“Yeah, our guys stick together really well and we have a good group of guys that hang together pretty tight. We’re real fortunate right now and yeah, obviously there is a lot of ribbing when you get called out good, you don’t want to get called out good too much and when it is bad, they do rally around each other. It’s a good group. I think that as a lot of good teams that you’re on, and we’re in a good place in our season right now, but guys like working together to help each other get better. They all see the benefit. They’ve all pulled together to get this far in the season, so at this point it doesn’t benefit anybody to really be working independently or things like that. Everybody at this point just realizes that if we just keep building and working together, we can do something special.”

How well do you know Dallas Cowboys defensive coordinator Dan Quinn and how difficult is it to go against a Dan Quinn defense?

“Yeah, I’ve been going against Dan, personally, for a while. And I don’t know him personally like Kyle obviously does because he worked with him, but they do a great job. All those guys that came from [Seattle Seahawks head coach] Pete [Carroll], the Seattle system, they play hard. They’re disciplined, they’re in the right gaps. They know defense, they know how to stop offenses, they know what gives you problems. They’re just very well coached and they’re fundamentally sound, that’s the thing I go way back to [former NFL head coach] Tony Dungy, [former NFL coach] Monte Kiffin, those guys all had some time with Pete and then these guys, Dan Quinn and [Indianapolis Colts defensive coordinator] Gus Bradley and those guys, they all are just so fundamentally sound in what they do and so, they know how to stop the run. They know how to play good fundamentals with it, they know how to give you trouble. Things that we saw Seattle do in the weeks previous and how they did this the first two times, they did it different, so there were adjustments during last week’s game from the very first snap. It’s like, oh, why is [Seattle Seahawks DT] Al [Woods] playing like this this week? We thought he was going to be playing like that and our whole set up during the week had to change during the course of the game and some we didn’t adjust to very well and they did a great job of coming up with a different way to try to keep us from doing what we want to do.”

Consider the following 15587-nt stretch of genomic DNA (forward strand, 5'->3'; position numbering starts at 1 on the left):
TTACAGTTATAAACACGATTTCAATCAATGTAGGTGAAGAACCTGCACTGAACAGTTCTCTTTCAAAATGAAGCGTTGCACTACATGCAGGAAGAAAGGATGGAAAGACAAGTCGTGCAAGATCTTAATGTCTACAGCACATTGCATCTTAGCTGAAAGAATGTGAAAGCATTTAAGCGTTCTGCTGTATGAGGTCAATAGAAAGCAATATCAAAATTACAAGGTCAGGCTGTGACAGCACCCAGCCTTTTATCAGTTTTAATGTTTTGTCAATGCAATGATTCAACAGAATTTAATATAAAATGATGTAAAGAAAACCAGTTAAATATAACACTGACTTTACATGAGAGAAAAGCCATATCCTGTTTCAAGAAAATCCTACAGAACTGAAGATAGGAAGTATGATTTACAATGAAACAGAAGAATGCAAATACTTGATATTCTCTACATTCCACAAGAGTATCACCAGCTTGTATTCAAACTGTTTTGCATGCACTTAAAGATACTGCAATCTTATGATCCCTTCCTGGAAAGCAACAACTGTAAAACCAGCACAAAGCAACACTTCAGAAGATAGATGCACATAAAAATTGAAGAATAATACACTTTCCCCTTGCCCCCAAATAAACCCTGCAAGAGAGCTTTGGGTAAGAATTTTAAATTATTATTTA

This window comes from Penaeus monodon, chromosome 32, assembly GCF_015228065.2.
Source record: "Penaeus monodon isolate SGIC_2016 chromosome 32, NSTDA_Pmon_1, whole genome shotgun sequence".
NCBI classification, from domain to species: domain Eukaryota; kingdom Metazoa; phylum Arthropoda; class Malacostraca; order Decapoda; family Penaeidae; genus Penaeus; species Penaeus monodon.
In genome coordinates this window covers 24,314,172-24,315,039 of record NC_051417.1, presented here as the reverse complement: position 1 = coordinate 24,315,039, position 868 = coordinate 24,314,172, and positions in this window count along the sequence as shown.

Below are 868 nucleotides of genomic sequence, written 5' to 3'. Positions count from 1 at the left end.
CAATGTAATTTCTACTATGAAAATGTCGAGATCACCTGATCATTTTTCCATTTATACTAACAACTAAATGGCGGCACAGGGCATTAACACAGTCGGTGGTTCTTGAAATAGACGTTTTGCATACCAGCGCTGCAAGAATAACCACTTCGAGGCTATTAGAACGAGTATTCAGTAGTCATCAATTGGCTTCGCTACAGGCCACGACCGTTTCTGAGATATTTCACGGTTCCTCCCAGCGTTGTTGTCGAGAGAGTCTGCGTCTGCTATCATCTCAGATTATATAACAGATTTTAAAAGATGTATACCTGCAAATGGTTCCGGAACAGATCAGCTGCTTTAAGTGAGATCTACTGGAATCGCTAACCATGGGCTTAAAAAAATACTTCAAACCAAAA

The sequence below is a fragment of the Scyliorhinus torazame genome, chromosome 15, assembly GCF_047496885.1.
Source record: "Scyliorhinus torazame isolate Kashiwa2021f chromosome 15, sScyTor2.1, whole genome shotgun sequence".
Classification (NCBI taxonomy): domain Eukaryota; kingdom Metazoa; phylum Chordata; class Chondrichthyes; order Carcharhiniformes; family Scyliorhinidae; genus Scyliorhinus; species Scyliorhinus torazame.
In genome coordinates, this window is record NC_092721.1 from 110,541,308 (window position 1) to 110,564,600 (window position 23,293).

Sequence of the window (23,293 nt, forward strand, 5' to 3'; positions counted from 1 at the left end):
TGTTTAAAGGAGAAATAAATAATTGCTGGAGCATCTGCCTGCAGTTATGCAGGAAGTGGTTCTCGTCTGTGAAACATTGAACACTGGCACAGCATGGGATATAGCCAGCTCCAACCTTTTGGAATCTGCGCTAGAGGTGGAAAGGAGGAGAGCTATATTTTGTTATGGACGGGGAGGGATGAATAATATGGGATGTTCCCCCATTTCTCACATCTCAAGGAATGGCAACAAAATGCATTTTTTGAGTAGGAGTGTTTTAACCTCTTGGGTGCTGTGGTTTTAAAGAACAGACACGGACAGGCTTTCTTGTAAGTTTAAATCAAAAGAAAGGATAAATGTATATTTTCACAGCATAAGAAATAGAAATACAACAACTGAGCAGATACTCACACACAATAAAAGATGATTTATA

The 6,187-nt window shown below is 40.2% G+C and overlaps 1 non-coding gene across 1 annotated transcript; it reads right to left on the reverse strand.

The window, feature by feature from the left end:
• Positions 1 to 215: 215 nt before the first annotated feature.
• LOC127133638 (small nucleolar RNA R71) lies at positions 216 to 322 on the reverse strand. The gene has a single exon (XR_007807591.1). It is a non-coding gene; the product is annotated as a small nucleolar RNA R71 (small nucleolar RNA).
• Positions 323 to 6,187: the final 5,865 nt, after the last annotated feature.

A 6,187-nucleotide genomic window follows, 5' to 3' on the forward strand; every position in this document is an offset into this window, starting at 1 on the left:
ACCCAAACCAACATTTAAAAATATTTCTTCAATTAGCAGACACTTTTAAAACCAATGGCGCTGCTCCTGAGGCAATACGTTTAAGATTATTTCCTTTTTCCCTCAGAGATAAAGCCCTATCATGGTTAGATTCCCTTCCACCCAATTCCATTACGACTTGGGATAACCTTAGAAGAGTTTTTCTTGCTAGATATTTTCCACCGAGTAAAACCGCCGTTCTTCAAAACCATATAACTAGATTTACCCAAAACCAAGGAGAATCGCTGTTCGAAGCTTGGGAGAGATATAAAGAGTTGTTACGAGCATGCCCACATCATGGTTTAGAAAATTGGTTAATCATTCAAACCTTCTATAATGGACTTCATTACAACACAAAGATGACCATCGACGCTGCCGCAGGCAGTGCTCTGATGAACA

You worked with Kyle in multiple spots now, he’s on his third quarterback this year. The offense is putting up some of its biggest numbers. What is it about Kyle and his system that has been able to kind of perpetuate success from QB to QB to QB to keep it this efficient?